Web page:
From Ash Wednesday through the first Saturday in Lent, the writer was asked to reflect on discipleship.
COLLECT OF THE WEEK
Almighty and everlasting God, you hate nothing you have made and forgive the sins of all who are penitent: Create and make in us new and contrite hearts, that we, worthily lamenting our sins and acknowledging our wretchedness, may obtain of you, the God of all mercy, perfect remission and forgiveness; through Jesus Christ our Lord, who lives and reigns with you and the Holy Spirit, one God, for ever and ever. Amen. - Book of Common Prayer, p. 217
How does a disciple of Jesus think of himself or herself compared to others? It is so easy to slip gradually from an awareness of “sins and wretchedness” to that quiet feeling that maybe I’m not so bad a person after all – I’ve done a few good things in my life; I live decently, especially compared to the evil I hear about on the news every day…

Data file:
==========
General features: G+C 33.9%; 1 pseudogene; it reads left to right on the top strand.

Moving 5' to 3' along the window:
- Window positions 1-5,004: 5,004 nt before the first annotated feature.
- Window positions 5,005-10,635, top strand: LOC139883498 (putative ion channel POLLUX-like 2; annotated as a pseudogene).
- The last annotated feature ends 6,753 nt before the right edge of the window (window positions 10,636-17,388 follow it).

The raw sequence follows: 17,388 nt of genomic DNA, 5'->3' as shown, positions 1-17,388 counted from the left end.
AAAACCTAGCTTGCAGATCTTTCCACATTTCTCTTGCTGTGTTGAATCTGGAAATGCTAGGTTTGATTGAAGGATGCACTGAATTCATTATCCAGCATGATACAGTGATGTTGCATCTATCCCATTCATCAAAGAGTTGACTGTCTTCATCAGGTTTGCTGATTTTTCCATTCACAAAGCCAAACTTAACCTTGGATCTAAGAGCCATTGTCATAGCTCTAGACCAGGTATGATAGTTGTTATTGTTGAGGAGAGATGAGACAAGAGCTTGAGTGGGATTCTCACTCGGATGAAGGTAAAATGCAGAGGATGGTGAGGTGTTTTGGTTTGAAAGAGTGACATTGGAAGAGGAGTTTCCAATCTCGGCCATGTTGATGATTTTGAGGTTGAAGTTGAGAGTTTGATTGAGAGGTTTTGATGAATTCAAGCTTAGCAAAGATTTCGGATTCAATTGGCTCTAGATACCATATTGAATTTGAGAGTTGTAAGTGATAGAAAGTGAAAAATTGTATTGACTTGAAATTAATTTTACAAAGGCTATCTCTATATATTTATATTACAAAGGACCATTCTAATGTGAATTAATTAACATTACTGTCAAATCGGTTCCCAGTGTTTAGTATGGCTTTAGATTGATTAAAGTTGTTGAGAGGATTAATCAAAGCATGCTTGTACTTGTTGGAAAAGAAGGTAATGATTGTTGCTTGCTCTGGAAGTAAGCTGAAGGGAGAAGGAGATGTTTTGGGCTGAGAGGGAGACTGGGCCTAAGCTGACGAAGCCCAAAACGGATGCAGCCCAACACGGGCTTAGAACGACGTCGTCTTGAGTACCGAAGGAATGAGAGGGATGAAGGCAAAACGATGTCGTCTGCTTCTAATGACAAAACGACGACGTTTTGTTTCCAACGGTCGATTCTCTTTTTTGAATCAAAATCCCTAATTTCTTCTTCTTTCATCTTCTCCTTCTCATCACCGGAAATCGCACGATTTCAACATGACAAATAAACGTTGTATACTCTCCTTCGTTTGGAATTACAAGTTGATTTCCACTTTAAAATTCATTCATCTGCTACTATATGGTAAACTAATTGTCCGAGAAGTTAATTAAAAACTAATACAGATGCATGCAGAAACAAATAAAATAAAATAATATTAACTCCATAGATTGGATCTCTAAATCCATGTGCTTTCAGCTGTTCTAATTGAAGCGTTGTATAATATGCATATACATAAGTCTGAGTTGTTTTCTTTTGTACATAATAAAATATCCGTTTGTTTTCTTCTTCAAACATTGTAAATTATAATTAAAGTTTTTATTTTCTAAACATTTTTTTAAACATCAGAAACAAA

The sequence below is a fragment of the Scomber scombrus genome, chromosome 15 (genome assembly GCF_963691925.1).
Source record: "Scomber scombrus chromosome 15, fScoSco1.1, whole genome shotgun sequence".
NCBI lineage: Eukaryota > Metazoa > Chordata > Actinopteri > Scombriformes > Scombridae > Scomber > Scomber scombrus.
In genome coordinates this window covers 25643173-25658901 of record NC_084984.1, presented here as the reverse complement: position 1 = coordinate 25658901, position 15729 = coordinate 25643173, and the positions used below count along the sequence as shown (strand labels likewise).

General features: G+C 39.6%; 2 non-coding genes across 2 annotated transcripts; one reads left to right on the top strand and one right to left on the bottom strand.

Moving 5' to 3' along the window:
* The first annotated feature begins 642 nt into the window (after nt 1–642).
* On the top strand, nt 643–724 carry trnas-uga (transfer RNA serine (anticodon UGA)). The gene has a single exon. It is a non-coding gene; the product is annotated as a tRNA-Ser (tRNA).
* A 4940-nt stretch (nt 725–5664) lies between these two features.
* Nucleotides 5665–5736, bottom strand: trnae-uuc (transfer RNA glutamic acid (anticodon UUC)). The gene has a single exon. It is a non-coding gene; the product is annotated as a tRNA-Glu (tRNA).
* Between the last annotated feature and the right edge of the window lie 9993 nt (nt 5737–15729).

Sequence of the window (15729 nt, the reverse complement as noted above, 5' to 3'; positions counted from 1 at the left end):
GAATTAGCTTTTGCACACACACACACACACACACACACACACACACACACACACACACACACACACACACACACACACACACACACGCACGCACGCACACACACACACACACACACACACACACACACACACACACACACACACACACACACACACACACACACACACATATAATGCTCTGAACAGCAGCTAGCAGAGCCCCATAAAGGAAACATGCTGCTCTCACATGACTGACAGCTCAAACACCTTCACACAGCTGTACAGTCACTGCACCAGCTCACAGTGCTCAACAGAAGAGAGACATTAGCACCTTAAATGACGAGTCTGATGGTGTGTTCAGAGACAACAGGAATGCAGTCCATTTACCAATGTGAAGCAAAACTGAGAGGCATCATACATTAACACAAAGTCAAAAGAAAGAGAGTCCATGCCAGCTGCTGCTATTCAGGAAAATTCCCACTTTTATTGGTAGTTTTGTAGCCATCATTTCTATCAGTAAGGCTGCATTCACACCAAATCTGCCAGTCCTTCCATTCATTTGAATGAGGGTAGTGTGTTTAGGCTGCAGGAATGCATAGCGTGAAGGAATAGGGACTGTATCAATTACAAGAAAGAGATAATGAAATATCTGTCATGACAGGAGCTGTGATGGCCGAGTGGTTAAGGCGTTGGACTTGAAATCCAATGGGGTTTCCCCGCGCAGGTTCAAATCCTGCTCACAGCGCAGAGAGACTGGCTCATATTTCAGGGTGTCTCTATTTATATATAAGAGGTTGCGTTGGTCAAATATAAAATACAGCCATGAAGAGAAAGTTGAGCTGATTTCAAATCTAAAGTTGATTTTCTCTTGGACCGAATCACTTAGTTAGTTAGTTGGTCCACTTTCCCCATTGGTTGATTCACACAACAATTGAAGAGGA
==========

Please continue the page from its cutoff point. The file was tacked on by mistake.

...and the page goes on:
Jesus breaks into these thoughts in no uncertain terms in the parable of the Pharisee and the tax collector. Luke even identifies the target audience for the parable: “some who were confident of their own righteousness and looked down on everyone else”. Ouch.
Unlike the Pharisee, the tax collector doesn’t compare himself to other people – he considers his standing before a holy God, sees his own sin, and seeks mercy. Jesus says this humbled one is the one who goes home justified, the one who will be exalted. This is a disciple.
May God grant us the mercy of a deep sense of our own sin as we stand in His holy presence, and keep us from the ever-present danger of comparing ourselves to and looking down on others. Only then can we fully receive the forgiveness and indwelling Spirit that will equip us for discipleship.
We encourage you to post your own reflections, questions, or discussions in the comment section located at the bottom of each post.
Thank you to the following for writing the 2015 Lenten Meditations: